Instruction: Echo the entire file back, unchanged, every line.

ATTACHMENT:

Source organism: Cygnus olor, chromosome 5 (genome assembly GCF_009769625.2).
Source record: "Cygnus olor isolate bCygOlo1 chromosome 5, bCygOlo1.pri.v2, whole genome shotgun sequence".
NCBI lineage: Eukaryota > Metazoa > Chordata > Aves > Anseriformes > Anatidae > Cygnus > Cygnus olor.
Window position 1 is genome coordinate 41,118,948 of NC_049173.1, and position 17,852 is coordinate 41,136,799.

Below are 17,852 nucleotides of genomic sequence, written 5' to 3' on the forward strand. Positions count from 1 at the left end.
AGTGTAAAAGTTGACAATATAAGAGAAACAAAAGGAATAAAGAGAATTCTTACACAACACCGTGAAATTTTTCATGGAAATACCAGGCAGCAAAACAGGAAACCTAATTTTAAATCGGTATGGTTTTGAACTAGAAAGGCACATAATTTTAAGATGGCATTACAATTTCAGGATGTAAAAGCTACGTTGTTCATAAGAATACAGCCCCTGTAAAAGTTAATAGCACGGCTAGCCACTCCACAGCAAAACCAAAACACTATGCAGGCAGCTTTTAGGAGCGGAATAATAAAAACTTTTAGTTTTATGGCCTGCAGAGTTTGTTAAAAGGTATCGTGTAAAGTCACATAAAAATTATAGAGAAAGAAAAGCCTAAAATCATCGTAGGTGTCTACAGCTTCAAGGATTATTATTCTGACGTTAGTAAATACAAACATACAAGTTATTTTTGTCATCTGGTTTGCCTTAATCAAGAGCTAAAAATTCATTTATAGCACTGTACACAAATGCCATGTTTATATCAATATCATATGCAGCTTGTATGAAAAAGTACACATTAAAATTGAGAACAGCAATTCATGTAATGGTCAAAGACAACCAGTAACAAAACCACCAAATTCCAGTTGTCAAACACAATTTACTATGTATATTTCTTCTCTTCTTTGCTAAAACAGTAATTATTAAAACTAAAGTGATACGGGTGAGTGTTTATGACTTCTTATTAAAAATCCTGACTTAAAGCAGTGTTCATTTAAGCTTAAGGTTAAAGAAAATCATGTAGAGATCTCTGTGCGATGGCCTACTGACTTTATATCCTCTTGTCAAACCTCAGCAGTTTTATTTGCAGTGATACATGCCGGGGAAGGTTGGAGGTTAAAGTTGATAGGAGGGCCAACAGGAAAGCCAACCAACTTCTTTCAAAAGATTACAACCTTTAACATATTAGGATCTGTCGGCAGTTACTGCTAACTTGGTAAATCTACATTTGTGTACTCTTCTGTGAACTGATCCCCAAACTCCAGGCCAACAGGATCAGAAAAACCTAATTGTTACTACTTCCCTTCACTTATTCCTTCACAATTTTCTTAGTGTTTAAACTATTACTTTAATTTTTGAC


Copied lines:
Source organism: Cygnus olor, chromosome 5 (genome assembly GCF_009769625.2).
Source record: "Cygnus olor isolate bCygOlo1 chromosome 5, bCygOlo1.pri.v2, whole genome shotgun sequence".
NCBI lineage: Eukaryota > Metazoa > Chordata > Aves > Anseriformes > Anatidae > Cygnus > Cygnus olor.
Window position 1 is genome coordinate 41,118,948 of NC_049173.1, and position 17,852 is coordinate 41,136,799.

Below are 17,852 nucleotides of genomic sequence, written 5' to 3' on the forward strand. Positions count from 1 at the left end.
AGTGTAAAAGTTGACAATATAAGAGAAACAAAAGGAATAAAGAGAATTCTTACACAACACCGTGAAATTTTTCATGGAAATACCAGGCAGCAAAACAGGAAACCTAATTTTAAATCGGTATGGTTTTGAACTAGAAAGGCACATAATTTTAAGATGGCATTACAATTTCAGGATGTAAAAGCTACGTTGTTCATAAGAATACAGCCCCTGTAAAAGTTAATAGCACGGCTAGCCACTCCACAGCAAAACCAAAACACTATGCAGGCAGCTTTTAGGAGCGGAATAATAAAAACTTTTAGTTTTATGGCCTGCAGAGTTTGTTAAAAGGTATCGTGTAAAGTCACATAAAAATTATAGAGAAAGAAAAGCCTAAAATCATCGTAGGTGTCTACAGCTTCAAGGATTATTATTCTGACGTTAGTAAATACAAACATACAAGTTATTTTTGTCATCTGGTTTGCCTTAATCAAGAGCTAAAAATTCATTTATAGCACTGTACACAAATGCCATGTTTATATCAATATCATATGCAGCTTGTATGAAAAAGTACACATTAAAATTGAGAACAGCAATTCATGTAATGGTCAAAGACAACCAGTAACAAAACCACCAAATTCCAGTTGTCAAACACAATTTACTATGTATATTTCTTCTCTTCTTTGCTAAAACAGTAATTATTAAAACTAAAGTGATACGGGTGAGTGTTTATGACTTCTTATTAAAAATCCTGACTTAAAGCAGTGTTCATTTAAGCTTAAGGTTAAAGAAAATCATGTAGAGATCTCTGTGCGATGGCCTACTGACTTTATATCCTCTTGTCAAACCTCAGCAGTTTTATTTGCAGTGATACATGCCGGGGAAGGTTGGAGGTTAAAGTTGATAGGAGGGCCAACAGGAAAGCCAACCAACTTCTTTCAAAAGATTACAACCTTTAACATATTAGGATCTGTCGGCAGTTACTGCTAACTTGGTAAATCTACATTTGTGTACTCTTCTGTGAACTGATCCCCAAACTCCAGGCCAACAGGATCAGAAAAACCTAATTGTTACTACTTCCCTTCACTTATTCCTTCACAATTTTCTTAGTGTTTAAACTATTACTTTAATTTTTGAC